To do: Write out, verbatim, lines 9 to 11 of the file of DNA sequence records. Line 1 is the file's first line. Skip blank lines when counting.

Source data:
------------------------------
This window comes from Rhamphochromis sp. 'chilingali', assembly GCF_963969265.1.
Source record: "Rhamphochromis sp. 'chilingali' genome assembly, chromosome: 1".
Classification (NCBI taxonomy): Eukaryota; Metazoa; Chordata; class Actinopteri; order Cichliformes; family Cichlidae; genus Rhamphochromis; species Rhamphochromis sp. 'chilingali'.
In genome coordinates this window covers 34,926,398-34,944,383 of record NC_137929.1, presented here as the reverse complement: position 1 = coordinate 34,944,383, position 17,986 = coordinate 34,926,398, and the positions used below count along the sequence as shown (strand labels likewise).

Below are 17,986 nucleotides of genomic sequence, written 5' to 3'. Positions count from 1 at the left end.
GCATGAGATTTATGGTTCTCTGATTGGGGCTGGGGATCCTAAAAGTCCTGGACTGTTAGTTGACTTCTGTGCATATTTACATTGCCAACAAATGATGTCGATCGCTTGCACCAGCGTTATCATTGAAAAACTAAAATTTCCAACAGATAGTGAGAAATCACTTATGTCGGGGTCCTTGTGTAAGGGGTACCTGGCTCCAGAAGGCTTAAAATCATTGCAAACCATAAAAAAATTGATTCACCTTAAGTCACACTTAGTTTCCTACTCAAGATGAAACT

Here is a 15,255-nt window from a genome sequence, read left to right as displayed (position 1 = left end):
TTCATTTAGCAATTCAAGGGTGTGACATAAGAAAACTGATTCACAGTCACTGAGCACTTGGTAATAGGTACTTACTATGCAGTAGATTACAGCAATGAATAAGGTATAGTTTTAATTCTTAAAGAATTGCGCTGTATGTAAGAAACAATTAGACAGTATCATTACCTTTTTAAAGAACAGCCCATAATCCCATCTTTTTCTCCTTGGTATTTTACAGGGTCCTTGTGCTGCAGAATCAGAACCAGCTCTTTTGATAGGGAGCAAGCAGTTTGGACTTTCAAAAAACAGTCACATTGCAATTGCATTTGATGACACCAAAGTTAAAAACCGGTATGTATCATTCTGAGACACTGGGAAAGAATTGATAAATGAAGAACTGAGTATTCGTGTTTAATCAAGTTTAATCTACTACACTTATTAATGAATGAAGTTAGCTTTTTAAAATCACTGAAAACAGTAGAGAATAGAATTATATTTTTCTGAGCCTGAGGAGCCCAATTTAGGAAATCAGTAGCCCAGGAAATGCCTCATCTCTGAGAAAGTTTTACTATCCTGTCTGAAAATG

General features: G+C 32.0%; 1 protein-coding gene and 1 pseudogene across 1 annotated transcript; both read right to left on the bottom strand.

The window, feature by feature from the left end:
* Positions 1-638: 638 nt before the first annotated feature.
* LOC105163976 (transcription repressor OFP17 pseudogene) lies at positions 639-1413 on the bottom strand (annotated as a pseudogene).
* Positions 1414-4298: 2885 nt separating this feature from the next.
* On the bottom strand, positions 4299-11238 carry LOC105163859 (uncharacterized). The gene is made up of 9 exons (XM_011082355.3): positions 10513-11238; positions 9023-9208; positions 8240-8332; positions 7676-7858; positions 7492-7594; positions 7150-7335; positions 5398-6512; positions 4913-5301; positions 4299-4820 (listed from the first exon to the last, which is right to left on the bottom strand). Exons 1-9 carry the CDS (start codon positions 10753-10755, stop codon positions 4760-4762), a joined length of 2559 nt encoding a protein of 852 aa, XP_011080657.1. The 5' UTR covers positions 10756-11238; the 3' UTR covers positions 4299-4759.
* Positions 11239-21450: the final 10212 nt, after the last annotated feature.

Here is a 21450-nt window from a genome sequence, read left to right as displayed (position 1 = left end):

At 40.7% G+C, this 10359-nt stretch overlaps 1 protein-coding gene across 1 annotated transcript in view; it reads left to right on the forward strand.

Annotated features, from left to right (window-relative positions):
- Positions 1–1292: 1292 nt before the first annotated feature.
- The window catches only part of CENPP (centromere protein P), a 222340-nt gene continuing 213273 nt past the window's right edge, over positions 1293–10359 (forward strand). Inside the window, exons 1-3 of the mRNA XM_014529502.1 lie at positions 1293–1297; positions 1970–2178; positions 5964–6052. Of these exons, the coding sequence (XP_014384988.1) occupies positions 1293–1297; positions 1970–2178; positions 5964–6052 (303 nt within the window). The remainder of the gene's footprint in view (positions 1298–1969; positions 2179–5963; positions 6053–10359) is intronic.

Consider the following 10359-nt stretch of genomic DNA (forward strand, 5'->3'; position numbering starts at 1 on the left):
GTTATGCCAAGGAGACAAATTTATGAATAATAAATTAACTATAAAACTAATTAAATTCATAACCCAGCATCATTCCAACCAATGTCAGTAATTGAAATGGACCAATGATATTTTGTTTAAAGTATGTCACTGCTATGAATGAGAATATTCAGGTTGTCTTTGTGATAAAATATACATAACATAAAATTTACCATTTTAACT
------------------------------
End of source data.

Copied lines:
General features: G+C 32.0%; 1 protein-coding gene and 1 pseudogene across 1 annotated transcript; both read right to left on the bottom strand.

The window, feature by feature from the left end:
* Positions 1-638: 638 nt before the first annotated feature.